The New Energy industries anticipate a major impact from the economic downturn but expect to outperform the larger economy. Market mavenKiplinger Forecastsagrees. Kiplinger foresees big growth in (1) hydroelectric (dam) power generation, (2) hydrokinetic (wave, tide and current) power generation, and (3) solar panel manufacturing and installation (driven by innovative funding programs from utilities and municipalities).
Both Wall Street and Main Street have always agreed that the business of America is business. They have tended until recently to turn away from that nagging little matter of the environment, pushing it off on so-called “tree-huggers” and “do-gooders.” What the New Energy and Energy Efficiency sector has proved, in California and nationally, is there does not have to be a choice between the economy and the health of the earth.
Gore: “For years our efforts to address the growing climate crisis have been undermined by the idea that we must choose between our planet and our way of life; between our moral duty and our economic well being. These are false choices. In fact, the solutions to the climate crisis are the very same solutions that will address our economic and national security crises as well.”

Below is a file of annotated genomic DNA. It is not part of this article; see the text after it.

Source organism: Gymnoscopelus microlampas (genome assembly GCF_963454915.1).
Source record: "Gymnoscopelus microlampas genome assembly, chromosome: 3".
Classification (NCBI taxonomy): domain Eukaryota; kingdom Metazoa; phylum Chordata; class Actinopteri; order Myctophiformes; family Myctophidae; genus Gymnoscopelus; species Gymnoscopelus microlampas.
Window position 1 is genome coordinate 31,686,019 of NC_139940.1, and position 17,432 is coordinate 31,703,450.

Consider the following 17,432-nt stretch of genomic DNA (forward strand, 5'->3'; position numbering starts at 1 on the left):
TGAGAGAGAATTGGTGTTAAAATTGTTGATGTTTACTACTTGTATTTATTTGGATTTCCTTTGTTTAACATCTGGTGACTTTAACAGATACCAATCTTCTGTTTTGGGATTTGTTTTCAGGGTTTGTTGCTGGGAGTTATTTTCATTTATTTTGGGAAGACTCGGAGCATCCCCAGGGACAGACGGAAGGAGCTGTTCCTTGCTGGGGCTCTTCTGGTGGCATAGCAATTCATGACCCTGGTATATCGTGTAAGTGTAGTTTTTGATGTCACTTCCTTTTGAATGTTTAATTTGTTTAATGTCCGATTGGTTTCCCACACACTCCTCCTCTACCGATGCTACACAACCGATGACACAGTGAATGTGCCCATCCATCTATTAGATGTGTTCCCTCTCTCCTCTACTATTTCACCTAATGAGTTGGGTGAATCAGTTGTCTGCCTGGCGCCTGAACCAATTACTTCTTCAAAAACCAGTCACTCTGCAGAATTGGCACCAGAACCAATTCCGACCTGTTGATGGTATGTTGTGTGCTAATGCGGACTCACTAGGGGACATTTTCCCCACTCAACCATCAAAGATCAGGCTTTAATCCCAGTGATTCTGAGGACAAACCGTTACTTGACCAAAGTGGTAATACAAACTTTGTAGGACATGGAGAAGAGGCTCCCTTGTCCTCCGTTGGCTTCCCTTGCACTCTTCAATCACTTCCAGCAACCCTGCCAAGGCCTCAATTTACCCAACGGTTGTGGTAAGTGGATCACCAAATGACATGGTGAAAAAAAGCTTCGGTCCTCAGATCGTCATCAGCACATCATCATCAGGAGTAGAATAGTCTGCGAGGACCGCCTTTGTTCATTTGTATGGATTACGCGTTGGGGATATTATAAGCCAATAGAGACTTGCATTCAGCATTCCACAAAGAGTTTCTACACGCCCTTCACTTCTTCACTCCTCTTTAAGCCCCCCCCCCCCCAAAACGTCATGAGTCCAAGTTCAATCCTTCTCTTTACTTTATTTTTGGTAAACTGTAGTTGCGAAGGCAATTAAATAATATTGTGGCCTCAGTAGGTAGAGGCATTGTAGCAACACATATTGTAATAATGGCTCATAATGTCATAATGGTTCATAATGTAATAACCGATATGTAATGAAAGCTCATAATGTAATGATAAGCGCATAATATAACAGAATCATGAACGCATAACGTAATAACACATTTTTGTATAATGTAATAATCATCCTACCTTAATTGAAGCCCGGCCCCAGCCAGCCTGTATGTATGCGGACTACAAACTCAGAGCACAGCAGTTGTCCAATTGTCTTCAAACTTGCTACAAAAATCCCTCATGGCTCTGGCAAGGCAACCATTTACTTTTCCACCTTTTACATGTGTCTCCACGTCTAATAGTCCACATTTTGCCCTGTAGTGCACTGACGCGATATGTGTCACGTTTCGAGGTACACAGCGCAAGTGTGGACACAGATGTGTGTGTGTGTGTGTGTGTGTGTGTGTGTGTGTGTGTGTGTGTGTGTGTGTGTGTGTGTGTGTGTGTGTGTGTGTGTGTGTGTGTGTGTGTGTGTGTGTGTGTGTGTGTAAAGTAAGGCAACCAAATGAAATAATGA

Californians registered more than 100,000 alternative-fuel vehicles (hybrids, electric cars, CNG vehicles, etc.) in 2007, more than 2% of the state’s new cars. More than 20% of all U.S. hybrids were registered in the San Francisco, Los Angeles and Sacramento metro regions. Does that make Californians more socially conscious than other Americans? Maybe. Or maybe they’re just more serious about getting good gas mileage while driving to the beach. Either way, they cut their vehicle emissions and that’s the really important thing.
F. Noel Perry, founder, Next 10: "Imagine where the country could be if it were as efficient as California…"
Perry’s observation brings to mind the words of Senator Robert F. Kennedy that echo through history like a clarion call: “I dream things that never were and ask why not?”